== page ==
Optimal Risk Sensitive Control of Semi-Markov Decision Processes
Chawla, Jay P.
Marcus, Steven I.
Shayman, Mark A.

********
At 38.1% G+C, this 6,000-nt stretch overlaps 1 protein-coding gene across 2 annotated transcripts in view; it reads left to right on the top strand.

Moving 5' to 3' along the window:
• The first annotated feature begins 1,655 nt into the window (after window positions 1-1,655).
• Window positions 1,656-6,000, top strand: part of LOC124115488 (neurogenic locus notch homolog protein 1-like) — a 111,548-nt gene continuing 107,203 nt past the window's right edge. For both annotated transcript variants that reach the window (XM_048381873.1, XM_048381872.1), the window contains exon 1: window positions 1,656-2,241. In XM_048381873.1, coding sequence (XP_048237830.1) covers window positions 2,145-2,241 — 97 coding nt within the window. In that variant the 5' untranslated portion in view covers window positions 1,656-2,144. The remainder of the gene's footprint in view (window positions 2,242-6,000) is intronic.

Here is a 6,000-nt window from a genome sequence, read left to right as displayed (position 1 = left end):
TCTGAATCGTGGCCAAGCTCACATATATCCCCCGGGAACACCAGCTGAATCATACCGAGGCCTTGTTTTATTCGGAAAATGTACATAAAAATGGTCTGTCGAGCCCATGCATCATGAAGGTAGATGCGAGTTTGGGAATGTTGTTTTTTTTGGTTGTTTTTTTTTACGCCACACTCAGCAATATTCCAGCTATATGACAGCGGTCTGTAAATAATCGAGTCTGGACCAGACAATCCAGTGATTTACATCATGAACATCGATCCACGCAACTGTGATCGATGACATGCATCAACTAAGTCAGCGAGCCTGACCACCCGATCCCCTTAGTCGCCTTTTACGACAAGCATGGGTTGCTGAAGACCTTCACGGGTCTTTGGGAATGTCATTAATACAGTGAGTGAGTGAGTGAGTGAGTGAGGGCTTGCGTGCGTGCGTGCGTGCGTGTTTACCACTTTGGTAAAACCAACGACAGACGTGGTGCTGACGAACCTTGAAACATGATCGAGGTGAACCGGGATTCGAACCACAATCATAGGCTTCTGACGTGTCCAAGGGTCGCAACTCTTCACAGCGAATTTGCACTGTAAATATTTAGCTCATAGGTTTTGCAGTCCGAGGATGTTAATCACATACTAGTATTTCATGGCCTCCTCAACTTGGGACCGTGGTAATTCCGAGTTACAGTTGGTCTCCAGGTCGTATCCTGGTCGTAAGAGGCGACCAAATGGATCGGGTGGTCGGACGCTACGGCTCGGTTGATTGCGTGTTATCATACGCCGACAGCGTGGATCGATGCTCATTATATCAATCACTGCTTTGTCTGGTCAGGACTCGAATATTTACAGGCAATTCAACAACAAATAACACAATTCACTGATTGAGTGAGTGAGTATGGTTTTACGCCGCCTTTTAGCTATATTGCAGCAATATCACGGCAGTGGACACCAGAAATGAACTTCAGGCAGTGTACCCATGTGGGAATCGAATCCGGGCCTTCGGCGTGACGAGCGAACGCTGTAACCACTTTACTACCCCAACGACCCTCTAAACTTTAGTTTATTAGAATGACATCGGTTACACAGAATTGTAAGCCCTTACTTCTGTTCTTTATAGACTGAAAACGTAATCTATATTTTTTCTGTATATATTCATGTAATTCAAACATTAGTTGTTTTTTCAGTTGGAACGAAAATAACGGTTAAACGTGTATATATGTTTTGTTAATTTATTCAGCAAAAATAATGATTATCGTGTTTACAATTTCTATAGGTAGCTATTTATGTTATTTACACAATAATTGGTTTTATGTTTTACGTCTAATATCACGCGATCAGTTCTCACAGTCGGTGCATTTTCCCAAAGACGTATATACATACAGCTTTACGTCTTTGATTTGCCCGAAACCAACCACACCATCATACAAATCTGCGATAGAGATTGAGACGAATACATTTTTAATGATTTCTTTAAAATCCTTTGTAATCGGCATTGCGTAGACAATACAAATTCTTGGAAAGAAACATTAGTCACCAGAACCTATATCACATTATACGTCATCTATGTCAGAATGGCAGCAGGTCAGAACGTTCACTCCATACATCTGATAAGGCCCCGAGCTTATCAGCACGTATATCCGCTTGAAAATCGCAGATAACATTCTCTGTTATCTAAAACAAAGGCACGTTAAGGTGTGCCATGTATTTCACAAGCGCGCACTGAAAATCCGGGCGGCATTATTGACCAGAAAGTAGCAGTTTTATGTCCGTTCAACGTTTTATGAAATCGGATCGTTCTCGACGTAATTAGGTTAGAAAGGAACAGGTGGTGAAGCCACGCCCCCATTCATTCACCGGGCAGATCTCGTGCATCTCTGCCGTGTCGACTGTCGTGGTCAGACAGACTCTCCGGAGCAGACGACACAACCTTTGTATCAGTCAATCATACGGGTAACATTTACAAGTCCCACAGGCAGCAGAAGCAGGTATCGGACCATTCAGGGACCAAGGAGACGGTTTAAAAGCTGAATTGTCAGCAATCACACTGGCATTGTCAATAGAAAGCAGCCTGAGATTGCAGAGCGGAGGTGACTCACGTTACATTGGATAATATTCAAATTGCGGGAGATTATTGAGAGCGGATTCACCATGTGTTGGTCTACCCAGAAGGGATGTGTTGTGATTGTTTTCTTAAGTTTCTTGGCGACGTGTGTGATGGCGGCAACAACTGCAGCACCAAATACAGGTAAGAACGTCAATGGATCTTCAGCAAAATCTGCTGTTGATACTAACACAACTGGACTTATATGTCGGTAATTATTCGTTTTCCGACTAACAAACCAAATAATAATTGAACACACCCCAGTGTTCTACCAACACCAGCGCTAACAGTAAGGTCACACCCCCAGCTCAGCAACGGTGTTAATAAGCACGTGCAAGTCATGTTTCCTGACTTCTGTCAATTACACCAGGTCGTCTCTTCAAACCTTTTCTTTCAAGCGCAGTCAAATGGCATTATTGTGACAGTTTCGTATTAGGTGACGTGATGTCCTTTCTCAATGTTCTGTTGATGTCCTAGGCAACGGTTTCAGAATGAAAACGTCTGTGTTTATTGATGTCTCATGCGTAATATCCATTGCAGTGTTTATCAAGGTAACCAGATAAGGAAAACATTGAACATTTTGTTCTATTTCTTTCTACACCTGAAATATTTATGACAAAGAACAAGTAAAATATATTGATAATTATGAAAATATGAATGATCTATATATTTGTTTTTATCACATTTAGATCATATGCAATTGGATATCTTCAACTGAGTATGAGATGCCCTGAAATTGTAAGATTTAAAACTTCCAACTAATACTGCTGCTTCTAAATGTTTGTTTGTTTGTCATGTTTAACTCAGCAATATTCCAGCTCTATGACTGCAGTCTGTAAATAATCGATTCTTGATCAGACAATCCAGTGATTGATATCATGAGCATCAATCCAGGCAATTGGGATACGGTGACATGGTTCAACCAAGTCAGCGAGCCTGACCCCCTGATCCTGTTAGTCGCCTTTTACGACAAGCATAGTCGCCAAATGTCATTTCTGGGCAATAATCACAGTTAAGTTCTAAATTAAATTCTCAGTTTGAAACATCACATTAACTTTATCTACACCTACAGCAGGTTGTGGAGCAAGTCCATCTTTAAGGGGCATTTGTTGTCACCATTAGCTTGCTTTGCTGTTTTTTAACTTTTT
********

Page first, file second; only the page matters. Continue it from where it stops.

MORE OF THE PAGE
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In this thesis, we study risk-sensitive cost minimization in semi-Markov decision processes. The main thrust of the thesis concerns the minimization of average risk sensitive costs over the infinite horizon. <p>Existing theory is expanded intwo directions: the semi-Markov case is considered, and non-irreduciblechains are considered. In particular, the analysis of the non-irreduciblecase is a significant addition to the literature, since many real-worldsystems do not exhibit irreducibility under all stationary Markov policies. Extension of existing results to the semi-Markovcase is significant because it requires the definition of a newdynamic programming equation and a technically challenging adaptation of the Perron-Frobeniuseigenvalue from the discrete time case.<p>In order to determine an optimal policy, new concepts in the classificationof Markov chains need to be introduced. This is because in thenon-irreducible case, the average risk sensitive cost objective function permits extremely unlikely events to exert a controlling influence on costs. We define equivalence classes of statescalled `strongly communicating classes' and formulate in terms of thema new characterization of the underlying structureof Markov Decision Problems and Markov chains.<p>In the risk sensitive case, the expected cost incurred prior to a stopping time with finite expected valuecan be infinite. For this reason, we introduce an assumption: reachability with finite cost. This is the fundamental assumptionrequired to achieve the major results of this thesis.<p>We explore existence conditions for an optimal policy, optimality equations,and behavior for large and small risk sensitivity parameter. (Onlynon-negative risk parameters are discussed in this thesis -- i.e. the risk averse and risk neutral cases, not the risk seeking case.) Ramificationsfor the risk neutral objective function are also analyzed.Furthermore, a simple solution technique we call `recursive computation'to find an optimal policy that isapplicable to small state spaces is described through examples.<p>The countable state space case is explored, and results that hold only for a finite state space are also presented. Other, relatedobjective functions such as sample path cost are analyzed and discussed.<p>We also explore finite time horizon semi-Markov problems, and present a general technique for solving them.We define a new objective function, the minimization of which is calledthe `deadline problem'. This is a problem in which the probability of reaching the goal state in a set period of time is maximized. We transform thedeadline problem objective function into an equivalent finite-horizonrisk sensitive objective function.